• Hollywood Law: As Hannah and Jake of The Bible Reloaded pointed out in their review, the Faith and Fairness Act (as far as they understood it, anyway) is hopelessly unconstitutional and would never get passed into law, or, assuming it somehow did, ever stand up in court.
  • In the Hood: When out in the open, Luther wears a black hooded jacket.
  • It's All About Me: The film seems to treat as if this Bill passes only Christianity would be affected, rather than every religion.
  • Logical Fallacy: The film tries to treat Christianity as an oppressed minority, where at the same time the Senator wants the church to endorse the bill because he states it would reach more people than the news. Therefore showing that Christianity has a lot of power.
  • The Man Behind the Man: Guess who's ordering Senator Harrison around? The President of the United States himself.
  • Monochrome Casting: Pretty much every single major or supporting character is white.
  • Mook Lieutenant: Mr. Gray has a bunch of other operatives working for him.
  • Named After Somebody Famous: John Luther seems to have been named after Martin Luther, who similarly taught salvation through grace alone (now the common Protestant position), as well as John Calvin, the other major figure of the Reformation, known for his support of predestination (more contentious).
  • Nebulous Criminal Conspiracy: One that goes up all the way to the White House, apparently.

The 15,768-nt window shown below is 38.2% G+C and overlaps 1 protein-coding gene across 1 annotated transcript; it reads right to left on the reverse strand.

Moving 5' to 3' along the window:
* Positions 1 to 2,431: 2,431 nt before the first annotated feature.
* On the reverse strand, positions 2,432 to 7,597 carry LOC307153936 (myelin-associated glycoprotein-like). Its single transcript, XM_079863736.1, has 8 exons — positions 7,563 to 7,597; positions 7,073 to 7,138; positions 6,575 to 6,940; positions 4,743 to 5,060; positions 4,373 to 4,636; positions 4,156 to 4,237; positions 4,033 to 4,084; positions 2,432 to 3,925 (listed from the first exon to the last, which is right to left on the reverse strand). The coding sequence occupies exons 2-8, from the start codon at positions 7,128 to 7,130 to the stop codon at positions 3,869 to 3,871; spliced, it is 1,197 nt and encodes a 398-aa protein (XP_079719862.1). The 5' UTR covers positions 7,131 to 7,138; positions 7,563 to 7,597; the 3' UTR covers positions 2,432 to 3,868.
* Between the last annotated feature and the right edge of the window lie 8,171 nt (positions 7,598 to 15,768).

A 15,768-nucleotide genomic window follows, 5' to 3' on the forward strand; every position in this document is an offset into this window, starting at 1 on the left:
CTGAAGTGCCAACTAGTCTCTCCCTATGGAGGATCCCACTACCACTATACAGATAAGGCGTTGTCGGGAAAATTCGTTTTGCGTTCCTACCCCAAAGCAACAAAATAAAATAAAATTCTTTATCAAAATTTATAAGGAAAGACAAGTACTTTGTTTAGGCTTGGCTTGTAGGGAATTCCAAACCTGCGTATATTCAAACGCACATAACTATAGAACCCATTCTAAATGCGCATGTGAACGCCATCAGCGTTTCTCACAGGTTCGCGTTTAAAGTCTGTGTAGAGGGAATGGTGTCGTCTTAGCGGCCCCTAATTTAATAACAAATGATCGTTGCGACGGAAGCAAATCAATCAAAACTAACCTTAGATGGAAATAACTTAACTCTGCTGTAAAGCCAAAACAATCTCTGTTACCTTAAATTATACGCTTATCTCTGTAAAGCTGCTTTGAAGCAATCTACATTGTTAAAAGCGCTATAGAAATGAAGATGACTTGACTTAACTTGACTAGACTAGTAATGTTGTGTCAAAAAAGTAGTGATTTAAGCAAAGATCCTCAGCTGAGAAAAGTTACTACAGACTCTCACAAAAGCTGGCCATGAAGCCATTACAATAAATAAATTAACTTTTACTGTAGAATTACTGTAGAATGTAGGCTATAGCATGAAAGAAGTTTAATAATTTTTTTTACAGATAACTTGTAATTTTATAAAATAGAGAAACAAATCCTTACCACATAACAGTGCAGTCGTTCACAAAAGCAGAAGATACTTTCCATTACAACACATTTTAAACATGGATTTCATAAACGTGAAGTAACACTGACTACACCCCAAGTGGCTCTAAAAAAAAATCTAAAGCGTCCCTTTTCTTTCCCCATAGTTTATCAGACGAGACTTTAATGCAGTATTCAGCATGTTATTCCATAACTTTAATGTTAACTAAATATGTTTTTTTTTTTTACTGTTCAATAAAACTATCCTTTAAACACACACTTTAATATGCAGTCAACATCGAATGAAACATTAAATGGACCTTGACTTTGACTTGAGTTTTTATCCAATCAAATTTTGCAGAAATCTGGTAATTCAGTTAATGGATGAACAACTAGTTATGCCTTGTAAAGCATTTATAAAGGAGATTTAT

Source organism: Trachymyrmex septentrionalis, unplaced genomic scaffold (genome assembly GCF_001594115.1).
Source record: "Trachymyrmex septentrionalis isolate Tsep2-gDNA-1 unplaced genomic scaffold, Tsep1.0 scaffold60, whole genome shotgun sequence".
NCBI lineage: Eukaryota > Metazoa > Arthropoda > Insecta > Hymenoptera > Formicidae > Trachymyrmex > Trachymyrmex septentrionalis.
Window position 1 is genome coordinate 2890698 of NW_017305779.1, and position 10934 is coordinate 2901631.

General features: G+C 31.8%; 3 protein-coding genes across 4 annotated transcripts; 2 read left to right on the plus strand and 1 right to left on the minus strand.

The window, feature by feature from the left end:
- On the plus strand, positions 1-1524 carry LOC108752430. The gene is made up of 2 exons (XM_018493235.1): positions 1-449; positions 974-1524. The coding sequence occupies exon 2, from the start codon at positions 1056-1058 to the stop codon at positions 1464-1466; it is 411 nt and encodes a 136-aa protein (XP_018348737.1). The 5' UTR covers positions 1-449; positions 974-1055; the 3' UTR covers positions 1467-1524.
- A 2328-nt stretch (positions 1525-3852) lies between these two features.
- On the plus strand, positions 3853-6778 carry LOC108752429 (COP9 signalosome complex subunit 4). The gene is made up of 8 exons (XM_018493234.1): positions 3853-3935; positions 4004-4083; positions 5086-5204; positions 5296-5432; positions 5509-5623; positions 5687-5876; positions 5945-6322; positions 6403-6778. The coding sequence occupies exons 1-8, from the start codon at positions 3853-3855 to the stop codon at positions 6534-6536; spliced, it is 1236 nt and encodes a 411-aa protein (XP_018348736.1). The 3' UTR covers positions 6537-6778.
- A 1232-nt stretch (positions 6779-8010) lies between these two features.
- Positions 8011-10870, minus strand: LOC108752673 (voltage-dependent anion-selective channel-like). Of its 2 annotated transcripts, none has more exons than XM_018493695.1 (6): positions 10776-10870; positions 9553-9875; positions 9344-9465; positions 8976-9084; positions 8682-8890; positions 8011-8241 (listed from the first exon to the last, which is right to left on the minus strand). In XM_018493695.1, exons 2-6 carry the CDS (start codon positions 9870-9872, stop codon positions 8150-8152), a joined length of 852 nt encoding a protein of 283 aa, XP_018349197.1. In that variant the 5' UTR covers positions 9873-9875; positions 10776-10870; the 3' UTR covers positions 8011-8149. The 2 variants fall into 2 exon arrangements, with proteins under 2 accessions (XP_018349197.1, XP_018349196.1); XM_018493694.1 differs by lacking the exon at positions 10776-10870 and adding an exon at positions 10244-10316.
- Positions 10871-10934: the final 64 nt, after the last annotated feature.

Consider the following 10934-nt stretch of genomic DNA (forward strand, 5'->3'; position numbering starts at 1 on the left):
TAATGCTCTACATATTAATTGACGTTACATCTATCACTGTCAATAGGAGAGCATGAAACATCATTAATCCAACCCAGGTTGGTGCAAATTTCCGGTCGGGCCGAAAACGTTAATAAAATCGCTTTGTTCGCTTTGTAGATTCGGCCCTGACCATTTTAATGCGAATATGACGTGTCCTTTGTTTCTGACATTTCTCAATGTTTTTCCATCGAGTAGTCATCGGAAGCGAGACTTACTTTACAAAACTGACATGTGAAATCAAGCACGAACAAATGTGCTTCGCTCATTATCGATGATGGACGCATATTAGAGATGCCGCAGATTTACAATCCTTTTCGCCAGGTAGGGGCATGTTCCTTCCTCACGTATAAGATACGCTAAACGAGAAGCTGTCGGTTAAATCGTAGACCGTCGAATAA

• Paper-Thin Disguise: Luther tries to check into a motel - with nothing but a pair of sunglasses for a disguise. It doesn't work.
  • Police Are Useless: Most honest law enforcement officers seen in the film, such as the FBI agents that appear later, do nothing to aid or hinder Luther. Not only is he able to run around out in the open (and even go swimming at a public pool) when there supposedly is a massive manhunt for him, the few honest FBI agents are either killed or, in the case of one, taken hostage and have to be saved by Luther.
  • Plucky Comic Relief: Pastor Ryan Morris, Luther's assistant in the ministry.
  • Rage Against the Heavens: Luther has a moment of this when finding his father dead.
    "Are you not true to your name?!"
  • "The Reason You Suck" Speech: Luther delivers one to the board of his ministry for siding with Senator Harrison.
  • Rule of Symbolism: When the church board meets after Luther goes on the run, they have a big golden calf statue in the center of the desk (and the frame). The filmmakers weren't aiming for subtlety...
  • Shower of Angst: Luther washing the victim's blood off of himself before going on the run.
  • Southern Gentleman: The President, who speaks with a Clinton-esque Southern accent.
  • Strawman Political: The movie portrays anyone who doesn't profess Christianity as the only valid religion and/or won't promote it as such as greedy and corrupt and, according to Charles Luther, "believe in nothing". As Right Wing Watch put it:
    "The enemies of religious liberty are those who use the language of fairness and equality and those who say America is not a Christian nation. Religious pluralism is portrayed not as a matter of respecting freedom for every faith tradition, but as a deceptive, coercive tool of government to erase religious difference and put all faiths under the politically correct thumb of government. Other religious leaders are either co-conspirators or complicit sheep."
  • Waving Signs Around: The opening shows a protest related to religious freedom.
  • Well-Intentioned Extremist: Senator Harrison wants the bill passed, supposedly, to monitor potential terrorists. It's unclear just how this was meant to function.